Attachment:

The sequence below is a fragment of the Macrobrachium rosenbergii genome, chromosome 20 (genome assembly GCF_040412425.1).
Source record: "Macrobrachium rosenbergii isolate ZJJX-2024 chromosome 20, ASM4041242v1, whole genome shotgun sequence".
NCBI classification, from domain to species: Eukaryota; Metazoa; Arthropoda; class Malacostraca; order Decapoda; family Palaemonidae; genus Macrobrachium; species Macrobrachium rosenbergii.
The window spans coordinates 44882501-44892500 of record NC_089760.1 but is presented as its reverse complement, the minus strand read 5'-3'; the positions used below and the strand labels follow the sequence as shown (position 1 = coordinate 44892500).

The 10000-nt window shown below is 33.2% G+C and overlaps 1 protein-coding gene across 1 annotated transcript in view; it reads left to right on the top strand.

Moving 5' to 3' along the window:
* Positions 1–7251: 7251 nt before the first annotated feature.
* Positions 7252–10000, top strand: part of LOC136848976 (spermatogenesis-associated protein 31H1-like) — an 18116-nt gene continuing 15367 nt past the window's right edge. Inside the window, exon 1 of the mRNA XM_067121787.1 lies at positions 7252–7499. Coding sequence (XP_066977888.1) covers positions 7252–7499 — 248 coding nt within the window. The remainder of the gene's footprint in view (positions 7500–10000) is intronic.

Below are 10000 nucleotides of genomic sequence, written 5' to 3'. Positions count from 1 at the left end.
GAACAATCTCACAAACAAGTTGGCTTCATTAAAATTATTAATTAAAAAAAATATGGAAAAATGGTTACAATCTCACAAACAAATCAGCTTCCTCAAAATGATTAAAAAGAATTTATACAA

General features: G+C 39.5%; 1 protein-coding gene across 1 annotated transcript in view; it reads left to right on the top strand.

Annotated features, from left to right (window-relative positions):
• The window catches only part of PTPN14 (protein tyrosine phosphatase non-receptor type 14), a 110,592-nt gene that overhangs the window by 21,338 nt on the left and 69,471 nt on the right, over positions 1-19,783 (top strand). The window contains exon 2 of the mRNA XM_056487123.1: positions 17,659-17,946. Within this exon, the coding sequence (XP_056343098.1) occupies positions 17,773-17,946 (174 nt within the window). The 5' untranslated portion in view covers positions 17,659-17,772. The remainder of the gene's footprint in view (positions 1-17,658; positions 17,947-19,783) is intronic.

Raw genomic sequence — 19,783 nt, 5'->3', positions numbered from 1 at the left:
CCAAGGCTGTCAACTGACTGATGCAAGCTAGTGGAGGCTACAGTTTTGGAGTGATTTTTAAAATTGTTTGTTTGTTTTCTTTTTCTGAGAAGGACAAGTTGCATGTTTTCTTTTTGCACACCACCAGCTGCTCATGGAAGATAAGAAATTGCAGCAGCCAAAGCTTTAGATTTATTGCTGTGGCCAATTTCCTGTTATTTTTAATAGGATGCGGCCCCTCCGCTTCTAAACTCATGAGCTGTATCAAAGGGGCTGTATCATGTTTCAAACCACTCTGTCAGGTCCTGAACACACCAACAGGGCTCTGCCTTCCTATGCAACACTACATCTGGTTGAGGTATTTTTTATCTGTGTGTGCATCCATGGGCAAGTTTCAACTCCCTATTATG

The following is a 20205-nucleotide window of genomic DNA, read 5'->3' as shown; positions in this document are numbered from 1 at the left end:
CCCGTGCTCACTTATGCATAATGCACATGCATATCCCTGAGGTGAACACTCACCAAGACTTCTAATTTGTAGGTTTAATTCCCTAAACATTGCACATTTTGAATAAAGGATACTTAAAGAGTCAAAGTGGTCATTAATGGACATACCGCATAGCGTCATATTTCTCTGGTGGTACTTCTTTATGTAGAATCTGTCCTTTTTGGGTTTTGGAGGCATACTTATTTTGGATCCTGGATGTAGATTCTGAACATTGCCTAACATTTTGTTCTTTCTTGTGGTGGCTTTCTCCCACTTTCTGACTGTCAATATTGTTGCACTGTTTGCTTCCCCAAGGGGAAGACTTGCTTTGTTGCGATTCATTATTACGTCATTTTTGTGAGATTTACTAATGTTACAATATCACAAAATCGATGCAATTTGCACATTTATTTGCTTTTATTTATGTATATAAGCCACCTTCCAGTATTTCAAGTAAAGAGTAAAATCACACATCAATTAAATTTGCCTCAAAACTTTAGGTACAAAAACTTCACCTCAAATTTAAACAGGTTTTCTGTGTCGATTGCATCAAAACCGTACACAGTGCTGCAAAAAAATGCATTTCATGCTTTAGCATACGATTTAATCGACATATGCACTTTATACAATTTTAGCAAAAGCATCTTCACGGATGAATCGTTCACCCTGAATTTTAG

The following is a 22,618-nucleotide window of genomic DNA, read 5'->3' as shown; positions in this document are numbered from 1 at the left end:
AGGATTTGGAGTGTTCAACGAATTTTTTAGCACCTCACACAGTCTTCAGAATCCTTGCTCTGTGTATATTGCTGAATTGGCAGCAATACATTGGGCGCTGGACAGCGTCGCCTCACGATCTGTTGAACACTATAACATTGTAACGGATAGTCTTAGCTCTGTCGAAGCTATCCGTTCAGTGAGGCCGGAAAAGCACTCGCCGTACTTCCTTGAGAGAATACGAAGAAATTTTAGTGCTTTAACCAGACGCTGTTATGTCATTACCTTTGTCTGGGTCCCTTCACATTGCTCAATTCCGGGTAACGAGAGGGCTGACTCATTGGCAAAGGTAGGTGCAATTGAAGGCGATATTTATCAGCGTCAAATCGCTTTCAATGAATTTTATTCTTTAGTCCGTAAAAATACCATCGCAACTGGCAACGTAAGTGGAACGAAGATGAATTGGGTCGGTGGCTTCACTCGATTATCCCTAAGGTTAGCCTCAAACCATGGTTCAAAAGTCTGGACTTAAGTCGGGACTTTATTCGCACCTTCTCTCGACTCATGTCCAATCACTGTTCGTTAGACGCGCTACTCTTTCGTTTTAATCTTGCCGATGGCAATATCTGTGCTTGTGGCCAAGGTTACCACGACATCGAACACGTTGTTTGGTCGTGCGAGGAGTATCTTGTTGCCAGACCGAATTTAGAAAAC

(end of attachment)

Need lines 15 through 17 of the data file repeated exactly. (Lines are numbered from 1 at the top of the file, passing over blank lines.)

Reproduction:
CCAAGGCTGTCAACTGACTGATGCAAGCTAGTGGAGGCTACAGTTTTGGAGTGATTTTTAAAATTGTTTGTTTGTTTTCTTTTTCTGAGAAGGACAAGTTGCATGTTTTCTTTTTGCACACCACCAGCTGCTCATGGAAGATAAGAAATTGCAGCAGCCAAAGCTTTAGATTTATTGCTGTGGCCAATTTCCTGTTATTTTTAATAGGATGCGGCCCCTCCGCTTCTAAACTCATGAGCTGTATCAAAGGGGCTGTATCATGTTTCAAACCACTCTGTCAGGTCCTGAACACACCAACAGGGCTCTGCCTTCCTATGCAACACTACATCTGGTTGAGGTATTTTTTATCTGTGTGTGCATCCATGGGCAAGTTTCAACTCCCTATTATG

The following is a 20205-nucleotide window of genomic DNA, read 5'->3' as shown; positions in this document are numbered from 1 at the left end:
CCCGTGCTCACTTATGCATAATGCACATGCATATCCCTGAGGTGAACACTCACCAAGACTTCTAATTTGTAGGTTTAATTCCCTAAACATTGCACATTTTGAATAAAGGATACTTAAAGAGTCAAAGTGGTCATTAATGGACATACCGCATAGCGTCATATTTCTCTGGTGGTACTTCTTTATGTAGAATCTGTCCTTTTTGGGTTTTGGAGGCATACTTATTTTGGATCCTGGATGTAGATTCTGAACATTGCCTAACATTTTGTTCTTTCTTGTGGTGGCTTTCTCCCACTTTCTGACTGTCAATATTGTTGCACTGTTTGCTTCCCCAAGGGGAAGACTTGCTTTGTTGCGATTCATTATTACGTCATTTTTGTGAGATTTACTAATGTTACAATATCACAAAATCGATGCAATTTGCACATTTATTTGCTTTTATTTATGTATATAAGCCACCTTCCAGTATTTCAAGTAAAGAGTAAAATCACACATCAATTAAATTTGCCTCAAAACTTTAGGTACAAAAACTTCACCTCAAATTTAAACAGGTTTTCTGTGTCGATTGCATCAAAACCGTACACAGTGCTGCAAAAAAATGCATTTCATGCTTTAGCATACGATTTAATCGACATATGCACTTTATACAATTTTAGCAAAAGCATCTTCACGGATGAATCGTTCACCCTGAATTTTAG